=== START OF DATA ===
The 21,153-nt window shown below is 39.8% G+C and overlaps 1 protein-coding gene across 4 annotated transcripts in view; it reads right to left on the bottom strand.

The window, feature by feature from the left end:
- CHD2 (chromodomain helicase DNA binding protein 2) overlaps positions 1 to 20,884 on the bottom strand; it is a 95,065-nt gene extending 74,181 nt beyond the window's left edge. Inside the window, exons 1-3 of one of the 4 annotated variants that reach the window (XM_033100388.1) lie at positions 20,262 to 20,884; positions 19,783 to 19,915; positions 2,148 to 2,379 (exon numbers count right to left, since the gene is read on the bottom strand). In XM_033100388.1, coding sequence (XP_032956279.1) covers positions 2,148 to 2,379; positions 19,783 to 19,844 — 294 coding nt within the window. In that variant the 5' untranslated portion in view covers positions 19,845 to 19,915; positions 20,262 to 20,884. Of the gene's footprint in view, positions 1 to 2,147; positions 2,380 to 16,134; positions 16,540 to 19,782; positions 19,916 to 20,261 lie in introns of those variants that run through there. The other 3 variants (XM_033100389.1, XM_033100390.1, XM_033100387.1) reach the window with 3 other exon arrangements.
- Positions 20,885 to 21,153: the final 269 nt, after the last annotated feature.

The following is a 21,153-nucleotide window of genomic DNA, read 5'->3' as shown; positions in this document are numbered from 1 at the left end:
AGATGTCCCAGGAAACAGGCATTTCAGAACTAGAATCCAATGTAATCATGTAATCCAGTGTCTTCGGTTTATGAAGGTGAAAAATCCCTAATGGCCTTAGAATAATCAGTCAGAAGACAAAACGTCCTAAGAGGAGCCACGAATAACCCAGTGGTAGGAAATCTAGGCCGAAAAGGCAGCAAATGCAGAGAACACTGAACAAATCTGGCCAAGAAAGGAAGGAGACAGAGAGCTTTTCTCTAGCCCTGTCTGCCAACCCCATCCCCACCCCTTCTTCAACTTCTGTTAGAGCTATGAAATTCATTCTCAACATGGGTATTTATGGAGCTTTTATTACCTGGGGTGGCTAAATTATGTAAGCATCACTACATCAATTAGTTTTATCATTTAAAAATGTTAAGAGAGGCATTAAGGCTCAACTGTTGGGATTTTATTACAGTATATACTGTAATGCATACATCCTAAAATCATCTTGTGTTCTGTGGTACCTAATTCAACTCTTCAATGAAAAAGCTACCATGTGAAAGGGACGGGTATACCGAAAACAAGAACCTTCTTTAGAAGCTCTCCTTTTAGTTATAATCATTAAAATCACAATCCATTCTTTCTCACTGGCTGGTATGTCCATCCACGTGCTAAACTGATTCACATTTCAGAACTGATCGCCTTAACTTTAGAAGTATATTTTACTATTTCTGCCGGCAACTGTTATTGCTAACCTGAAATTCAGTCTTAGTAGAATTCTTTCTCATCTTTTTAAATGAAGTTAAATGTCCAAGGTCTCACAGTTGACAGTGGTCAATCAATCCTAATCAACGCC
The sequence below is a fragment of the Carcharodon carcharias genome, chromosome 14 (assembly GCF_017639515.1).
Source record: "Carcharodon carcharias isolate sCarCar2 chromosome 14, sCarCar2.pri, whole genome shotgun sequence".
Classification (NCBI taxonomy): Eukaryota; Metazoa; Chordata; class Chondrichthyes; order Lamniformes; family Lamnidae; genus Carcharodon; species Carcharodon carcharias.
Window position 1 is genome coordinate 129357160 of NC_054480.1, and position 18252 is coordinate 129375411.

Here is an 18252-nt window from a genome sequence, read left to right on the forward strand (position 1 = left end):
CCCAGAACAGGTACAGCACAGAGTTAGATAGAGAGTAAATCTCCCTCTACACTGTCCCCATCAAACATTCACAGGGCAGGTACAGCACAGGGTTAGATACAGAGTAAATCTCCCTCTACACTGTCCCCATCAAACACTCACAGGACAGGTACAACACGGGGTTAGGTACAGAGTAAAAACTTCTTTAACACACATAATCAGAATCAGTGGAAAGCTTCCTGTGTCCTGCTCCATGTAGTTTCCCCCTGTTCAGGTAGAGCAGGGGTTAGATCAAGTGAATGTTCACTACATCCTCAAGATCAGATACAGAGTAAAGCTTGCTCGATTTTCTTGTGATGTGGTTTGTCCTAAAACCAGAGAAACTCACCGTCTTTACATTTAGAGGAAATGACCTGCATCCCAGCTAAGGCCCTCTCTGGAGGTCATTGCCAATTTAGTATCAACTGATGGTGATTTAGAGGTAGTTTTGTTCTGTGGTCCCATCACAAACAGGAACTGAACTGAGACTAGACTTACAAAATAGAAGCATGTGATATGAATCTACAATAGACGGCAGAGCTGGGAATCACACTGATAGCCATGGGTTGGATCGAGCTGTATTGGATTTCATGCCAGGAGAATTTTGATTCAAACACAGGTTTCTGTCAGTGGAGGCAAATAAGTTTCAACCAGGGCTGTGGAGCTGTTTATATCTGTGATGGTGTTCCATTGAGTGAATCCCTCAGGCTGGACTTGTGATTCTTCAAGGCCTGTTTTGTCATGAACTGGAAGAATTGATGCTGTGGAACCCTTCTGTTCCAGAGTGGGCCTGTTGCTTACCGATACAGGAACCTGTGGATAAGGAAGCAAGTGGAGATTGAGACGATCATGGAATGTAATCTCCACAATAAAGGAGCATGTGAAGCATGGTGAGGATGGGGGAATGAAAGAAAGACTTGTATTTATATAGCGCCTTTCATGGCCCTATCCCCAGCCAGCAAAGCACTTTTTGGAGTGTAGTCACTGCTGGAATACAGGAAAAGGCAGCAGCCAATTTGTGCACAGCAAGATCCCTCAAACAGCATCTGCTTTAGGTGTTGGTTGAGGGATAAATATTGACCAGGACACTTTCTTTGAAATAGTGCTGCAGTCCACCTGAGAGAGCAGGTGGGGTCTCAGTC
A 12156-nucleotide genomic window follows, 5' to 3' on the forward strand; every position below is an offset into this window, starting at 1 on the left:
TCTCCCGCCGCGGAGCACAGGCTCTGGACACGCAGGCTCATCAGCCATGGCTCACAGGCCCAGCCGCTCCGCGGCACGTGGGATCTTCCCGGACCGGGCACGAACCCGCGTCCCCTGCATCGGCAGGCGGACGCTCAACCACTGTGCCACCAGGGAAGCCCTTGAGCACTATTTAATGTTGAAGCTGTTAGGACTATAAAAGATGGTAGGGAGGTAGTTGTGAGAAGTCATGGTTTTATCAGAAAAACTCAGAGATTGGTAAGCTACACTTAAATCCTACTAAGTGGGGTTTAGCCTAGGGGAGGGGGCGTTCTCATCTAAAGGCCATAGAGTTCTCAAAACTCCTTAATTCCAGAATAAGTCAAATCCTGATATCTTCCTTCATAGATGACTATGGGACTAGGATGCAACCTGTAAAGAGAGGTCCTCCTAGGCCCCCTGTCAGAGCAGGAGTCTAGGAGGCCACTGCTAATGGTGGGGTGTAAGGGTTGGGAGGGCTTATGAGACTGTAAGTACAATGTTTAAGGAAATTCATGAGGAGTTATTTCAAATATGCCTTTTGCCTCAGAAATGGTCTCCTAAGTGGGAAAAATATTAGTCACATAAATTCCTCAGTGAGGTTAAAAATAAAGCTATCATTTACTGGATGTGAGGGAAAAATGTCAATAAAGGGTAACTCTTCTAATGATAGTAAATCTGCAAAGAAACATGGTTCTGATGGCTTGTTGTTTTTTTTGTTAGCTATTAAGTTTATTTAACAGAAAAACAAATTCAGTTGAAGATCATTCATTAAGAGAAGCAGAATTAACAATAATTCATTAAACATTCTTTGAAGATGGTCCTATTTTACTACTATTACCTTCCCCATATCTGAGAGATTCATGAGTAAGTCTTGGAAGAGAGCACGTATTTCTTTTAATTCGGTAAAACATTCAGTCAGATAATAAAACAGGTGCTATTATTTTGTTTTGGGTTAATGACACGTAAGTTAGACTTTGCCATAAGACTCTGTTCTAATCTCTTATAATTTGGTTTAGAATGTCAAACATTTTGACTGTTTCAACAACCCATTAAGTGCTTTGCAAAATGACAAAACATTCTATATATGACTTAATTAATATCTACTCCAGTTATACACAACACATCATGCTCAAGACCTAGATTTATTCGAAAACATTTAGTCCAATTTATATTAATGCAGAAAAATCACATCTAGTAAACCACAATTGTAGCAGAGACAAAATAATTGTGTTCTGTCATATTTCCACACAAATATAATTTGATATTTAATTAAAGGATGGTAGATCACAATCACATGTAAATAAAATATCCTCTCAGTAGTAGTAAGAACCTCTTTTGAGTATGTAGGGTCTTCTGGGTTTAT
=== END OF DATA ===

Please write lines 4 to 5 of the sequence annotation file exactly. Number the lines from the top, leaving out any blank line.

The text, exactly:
- Positions 20,885 to 21,153: the final 269 nt, after the last annotated feature.

The following is a 21,153-nucleotide window of genomic DNA, read 5'->3' as shown; positions in this document are numbered from 1 at the left end: